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As I have already stated on this blog (see “A new generation of Fisheries Partnership Agreements“), our efforts for ensuring sustainability make little sense if we don’t make sure that the same commitment is taken at international level and that EU vessels are subject to the same clear rules when they fish in international waters as when they fish at home. 

The case of Mauritania is topical: the first EU-Mauritania agreement was concluded in 1987 and is nowadays financially the most important, counting for almost half of the whole EU budget invested for Fisheries Partnership Agreements with third countries.

The agreement was to expire on 31 July, and just a few days before, after very long negotiations, we stroke a new deal, securing a framework that allows for EU fishing activities to continue in Mauritanian waters. This deal is sustainable, ethical and good value for money:

It is fully based on best scientific advice and ensures that the catching is strictly limited to the available surplus in all concerned fisheries, in order not to impact on local fishermen. Furthermore, this new protocol provides for increased job opportunities for Mauritanian seamen and foresees a special contribution in kind by the EU fishing fleet to meet nutritional needs of the local population.

In line with the principles devised under the reform of the Common Fisheries Policy, there will be a very substantial increase of ship-owners’ fees and a clause has been included to suspend or terminate the agreement in case of human rights violations.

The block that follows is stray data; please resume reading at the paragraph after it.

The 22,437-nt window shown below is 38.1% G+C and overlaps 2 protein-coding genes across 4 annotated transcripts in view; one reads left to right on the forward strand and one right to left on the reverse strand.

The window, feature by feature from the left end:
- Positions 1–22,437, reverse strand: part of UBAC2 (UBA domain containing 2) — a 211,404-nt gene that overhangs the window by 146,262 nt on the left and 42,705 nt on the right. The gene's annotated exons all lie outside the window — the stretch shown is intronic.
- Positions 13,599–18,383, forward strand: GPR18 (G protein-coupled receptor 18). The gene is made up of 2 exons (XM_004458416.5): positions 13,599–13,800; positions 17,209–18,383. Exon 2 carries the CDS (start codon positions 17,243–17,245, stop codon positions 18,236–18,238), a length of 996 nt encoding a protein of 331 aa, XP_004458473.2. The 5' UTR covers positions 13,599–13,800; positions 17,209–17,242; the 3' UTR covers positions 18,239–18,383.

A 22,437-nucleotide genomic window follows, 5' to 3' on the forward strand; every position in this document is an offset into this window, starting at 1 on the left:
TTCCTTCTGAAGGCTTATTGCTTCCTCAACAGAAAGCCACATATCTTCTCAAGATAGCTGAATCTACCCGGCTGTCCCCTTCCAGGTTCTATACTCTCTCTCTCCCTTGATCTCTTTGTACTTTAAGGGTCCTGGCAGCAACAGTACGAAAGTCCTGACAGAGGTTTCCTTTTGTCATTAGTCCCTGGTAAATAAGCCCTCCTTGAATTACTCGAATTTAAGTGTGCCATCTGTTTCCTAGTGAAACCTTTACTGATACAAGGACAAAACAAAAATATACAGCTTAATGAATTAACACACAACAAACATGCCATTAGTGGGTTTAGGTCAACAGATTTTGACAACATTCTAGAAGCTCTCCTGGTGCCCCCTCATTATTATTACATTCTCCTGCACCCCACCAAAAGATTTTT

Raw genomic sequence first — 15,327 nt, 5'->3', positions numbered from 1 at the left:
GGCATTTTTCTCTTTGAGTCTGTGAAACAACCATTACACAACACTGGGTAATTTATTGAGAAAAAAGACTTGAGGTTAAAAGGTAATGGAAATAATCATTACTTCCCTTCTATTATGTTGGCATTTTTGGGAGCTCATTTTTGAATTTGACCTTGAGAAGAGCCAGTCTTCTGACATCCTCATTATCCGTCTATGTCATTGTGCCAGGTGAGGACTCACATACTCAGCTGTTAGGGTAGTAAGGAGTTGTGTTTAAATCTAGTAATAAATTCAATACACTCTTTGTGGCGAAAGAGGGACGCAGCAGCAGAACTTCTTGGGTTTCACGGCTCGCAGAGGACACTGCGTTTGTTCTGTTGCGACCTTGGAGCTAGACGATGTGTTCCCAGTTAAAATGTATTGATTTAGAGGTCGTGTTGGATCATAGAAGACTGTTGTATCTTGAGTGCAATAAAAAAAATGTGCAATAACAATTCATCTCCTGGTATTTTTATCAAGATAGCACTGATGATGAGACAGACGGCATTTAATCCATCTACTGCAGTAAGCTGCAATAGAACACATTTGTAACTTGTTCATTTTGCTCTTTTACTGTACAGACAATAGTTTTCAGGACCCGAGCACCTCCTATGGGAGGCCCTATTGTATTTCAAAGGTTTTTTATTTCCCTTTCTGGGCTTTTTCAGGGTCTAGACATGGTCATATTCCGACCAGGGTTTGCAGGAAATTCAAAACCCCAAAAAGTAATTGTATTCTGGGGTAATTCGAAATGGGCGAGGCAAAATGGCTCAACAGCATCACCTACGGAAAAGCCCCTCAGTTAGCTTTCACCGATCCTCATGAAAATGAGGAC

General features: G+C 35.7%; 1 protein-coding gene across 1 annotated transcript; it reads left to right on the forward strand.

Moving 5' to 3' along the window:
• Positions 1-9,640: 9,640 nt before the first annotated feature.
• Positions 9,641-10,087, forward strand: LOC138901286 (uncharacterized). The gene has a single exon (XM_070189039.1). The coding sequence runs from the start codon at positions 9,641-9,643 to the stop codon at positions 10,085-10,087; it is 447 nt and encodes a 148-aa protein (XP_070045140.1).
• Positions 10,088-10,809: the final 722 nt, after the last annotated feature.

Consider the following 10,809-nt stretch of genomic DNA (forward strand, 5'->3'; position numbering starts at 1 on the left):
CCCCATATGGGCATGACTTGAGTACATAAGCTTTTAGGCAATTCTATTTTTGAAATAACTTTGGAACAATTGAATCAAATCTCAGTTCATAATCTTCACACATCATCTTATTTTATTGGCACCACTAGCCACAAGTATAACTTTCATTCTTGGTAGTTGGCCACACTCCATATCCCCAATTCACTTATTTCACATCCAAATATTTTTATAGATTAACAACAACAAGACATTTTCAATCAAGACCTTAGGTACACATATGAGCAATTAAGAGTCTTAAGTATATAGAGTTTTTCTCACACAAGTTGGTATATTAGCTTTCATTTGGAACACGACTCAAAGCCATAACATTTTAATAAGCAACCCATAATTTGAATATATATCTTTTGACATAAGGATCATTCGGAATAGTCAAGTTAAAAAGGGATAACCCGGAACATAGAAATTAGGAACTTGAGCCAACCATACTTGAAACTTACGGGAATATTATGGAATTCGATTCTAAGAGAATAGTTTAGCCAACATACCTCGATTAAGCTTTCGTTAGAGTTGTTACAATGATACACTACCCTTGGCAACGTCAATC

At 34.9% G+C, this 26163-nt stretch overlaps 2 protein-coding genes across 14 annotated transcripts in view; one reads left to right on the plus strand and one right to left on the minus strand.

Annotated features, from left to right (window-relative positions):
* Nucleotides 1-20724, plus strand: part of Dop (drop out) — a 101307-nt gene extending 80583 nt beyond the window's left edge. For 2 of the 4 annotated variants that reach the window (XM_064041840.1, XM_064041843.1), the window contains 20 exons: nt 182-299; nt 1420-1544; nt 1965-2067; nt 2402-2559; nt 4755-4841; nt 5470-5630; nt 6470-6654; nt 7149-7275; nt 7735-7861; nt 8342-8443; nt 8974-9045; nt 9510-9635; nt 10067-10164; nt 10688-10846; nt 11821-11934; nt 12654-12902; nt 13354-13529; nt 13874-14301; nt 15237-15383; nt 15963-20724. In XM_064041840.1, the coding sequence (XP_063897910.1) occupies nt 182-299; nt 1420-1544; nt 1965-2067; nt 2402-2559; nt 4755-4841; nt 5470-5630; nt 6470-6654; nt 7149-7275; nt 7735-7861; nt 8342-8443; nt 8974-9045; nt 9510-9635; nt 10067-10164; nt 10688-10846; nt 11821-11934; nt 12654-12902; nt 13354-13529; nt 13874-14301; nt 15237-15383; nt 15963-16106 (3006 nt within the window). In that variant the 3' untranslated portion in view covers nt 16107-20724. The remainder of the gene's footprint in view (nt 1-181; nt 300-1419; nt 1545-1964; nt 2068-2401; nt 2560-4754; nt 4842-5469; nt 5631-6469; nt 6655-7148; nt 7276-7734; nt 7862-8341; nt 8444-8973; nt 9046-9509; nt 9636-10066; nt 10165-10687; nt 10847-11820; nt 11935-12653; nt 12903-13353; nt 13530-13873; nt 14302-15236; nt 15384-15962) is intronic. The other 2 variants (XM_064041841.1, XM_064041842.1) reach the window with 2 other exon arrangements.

Under the agreement, EU vessels will continue to be subject to a number of obligations related to sustainability and transparency, which is not the case of other foreign fleet or fleets fishing under so called “private licences”. They will have to meet strong requirements in terms of reporting, conformity to conservation measures and control obligations, while a lot of examples around the world tend to show that fleets fishing in foreign waters -particularly in waters of developing countries- are not complying with similar obligations.

The Fisheries Partnership Agreement with Mauritania –as the others that are in place– is the instrument that the EU has at its disposal to favour sustainable fisheries abroad.


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  1. warp net site says:

    This means that Eastern Europe would not be left alone in the case of energy blackmail or crisis and that the EU as a political body would be obliged to support those countries even at the cost of aggravating relations with Moscow.

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  2. Carlos says:

    I am a Spanish citizen, resident in a seaside town called Marin. Traditionally it has always been seafaring people, but never develop a modern fishing industry. All your fishing is based on water extraction based foreign fishing vessels to send almost all the seas of the planet, or at least there where boasts a good bank fishing. So my hope is that once and for all, the EU makes a fisheries development entirely in my home, called Marin, for the fishing industry, such as aquaculture, which you defend with much fervor, a reality in the short term. I understand that the decommissioning of fishing vessels including Spanish and Galician mean a blow to local economies, but I understand that there has to somehow dramatically since we, since joining the EU, developing policies erratic shipbreaking, in the end, no such scrapping, but a change of home port of these vessels, and its ports preferably destinations in Argentina, Chile, South Africa and Ireland among others.